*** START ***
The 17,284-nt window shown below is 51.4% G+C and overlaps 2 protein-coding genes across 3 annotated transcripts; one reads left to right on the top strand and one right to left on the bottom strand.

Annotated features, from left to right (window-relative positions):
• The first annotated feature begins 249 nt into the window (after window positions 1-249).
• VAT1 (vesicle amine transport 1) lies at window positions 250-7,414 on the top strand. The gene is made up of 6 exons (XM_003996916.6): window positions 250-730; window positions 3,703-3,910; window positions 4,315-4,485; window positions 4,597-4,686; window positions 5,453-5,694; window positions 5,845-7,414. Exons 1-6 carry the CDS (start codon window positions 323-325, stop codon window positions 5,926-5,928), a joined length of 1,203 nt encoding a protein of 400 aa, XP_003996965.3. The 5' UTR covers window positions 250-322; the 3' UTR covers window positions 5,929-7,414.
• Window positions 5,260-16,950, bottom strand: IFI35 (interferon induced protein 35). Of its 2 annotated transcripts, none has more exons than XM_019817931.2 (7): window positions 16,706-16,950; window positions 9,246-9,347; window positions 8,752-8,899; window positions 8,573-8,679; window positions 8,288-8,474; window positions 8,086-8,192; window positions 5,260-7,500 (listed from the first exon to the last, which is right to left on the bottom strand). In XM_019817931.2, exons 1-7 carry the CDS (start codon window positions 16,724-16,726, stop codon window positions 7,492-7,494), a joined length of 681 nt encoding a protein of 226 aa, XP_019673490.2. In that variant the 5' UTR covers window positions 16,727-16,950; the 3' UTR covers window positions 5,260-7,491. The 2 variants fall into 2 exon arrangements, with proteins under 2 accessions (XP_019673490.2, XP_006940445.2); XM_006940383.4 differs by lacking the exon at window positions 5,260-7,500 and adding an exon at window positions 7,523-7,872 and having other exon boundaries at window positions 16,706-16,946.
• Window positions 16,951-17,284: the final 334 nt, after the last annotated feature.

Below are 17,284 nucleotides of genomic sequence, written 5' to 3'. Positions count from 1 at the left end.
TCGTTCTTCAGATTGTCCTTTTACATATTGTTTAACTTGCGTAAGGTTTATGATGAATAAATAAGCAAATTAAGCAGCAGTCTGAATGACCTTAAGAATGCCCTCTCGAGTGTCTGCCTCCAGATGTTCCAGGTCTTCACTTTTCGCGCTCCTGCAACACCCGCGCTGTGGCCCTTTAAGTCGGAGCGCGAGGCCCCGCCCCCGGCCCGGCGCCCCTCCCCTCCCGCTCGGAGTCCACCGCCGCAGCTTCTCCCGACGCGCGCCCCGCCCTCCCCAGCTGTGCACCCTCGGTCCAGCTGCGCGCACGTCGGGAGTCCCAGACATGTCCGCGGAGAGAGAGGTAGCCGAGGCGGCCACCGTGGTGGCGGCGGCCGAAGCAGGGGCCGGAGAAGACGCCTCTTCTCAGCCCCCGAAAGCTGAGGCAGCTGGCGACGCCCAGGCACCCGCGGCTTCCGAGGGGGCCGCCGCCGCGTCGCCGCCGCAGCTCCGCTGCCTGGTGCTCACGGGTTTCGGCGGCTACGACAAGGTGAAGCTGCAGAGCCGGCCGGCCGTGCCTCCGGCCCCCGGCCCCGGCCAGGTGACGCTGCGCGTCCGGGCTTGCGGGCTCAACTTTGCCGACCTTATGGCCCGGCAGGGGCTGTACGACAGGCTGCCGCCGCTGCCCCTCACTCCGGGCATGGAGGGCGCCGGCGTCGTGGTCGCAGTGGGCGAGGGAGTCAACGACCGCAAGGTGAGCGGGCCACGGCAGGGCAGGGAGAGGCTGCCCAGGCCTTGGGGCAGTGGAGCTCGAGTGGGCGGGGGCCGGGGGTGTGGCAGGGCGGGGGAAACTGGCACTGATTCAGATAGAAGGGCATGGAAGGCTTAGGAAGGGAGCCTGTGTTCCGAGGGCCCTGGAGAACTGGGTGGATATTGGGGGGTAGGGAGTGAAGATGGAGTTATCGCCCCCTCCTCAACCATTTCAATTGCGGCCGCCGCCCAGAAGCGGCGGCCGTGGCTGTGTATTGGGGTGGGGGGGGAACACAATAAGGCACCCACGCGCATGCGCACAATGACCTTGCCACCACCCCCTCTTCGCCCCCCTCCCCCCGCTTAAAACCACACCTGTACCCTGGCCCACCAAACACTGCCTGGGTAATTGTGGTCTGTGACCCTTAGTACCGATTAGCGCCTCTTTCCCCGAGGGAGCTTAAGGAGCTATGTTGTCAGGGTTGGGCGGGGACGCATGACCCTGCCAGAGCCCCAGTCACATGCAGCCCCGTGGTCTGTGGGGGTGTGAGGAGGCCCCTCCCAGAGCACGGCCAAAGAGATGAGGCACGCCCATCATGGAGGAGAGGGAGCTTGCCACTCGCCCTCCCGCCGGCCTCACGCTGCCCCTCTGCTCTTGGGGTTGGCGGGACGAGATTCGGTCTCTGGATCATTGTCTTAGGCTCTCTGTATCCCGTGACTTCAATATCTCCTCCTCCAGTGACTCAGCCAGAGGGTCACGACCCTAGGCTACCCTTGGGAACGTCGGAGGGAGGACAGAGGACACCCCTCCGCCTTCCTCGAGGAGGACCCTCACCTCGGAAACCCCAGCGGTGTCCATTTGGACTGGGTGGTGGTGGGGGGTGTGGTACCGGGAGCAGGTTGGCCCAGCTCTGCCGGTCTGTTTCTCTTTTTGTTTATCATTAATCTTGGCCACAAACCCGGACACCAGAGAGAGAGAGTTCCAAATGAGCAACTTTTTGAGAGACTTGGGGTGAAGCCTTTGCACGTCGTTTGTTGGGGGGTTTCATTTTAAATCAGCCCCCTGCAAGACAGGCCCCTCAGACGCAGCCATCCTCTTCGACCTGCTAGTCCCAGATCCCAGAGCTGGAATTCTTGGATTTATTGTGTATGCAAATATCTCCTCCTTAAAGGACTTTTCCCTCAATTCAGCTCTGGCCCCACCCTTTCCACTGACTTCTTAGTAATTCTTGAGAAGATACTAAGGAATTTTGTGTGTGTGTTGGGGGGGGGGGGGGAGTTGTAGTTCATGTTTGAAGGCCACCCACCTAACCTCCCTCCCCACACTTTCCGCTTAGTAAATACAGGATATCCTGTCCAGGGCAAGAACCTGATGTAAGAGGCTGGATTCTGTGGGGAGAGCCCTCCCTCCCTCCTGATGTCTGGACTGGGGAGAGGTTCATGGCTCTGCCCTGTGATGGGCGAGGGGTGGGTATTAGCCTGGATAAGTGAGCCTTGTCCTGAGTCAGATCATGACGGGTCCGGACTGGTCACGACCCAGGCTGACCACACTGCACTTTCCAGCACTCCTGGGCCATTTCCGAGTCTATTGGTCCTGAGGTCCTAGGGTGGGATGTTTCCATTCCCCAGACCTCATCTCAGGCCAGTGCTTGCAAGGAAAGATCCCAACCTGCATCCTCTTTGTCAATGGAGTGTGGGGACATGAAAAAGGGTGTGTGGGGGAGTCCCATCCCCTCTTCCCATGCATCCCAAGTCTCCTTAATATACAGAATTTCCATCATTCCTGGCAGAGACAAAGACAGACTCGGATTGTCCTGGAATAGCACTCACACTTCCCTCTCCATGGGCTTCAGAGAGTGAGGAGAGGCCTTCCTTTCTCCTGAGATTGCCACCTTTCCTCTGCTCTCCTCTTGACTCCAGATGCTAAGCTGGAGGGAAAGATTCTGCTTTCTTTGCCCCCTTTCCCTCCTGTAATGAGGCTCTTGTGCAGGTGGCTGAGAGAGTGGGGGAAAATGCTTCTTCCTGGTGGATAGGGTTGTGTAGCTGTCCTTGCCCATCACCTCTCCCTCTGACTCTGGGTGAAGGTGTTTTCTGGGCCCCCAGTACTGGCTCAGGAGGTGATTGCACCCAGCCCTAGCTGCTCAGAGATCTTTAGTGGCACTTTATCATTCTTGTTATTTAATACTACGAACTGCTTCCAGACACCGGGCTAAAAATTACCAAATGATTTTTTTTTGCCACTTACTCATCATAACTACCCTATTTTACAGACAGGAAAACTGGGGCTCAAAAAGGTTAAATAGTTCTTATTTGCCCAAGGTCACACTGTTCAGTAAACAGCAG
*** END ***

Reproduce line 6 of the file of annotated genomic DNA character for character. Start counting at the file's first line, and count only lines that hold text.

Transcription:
• Window positions 16,951-17,284: the final 334 nt, after the last annotated feature.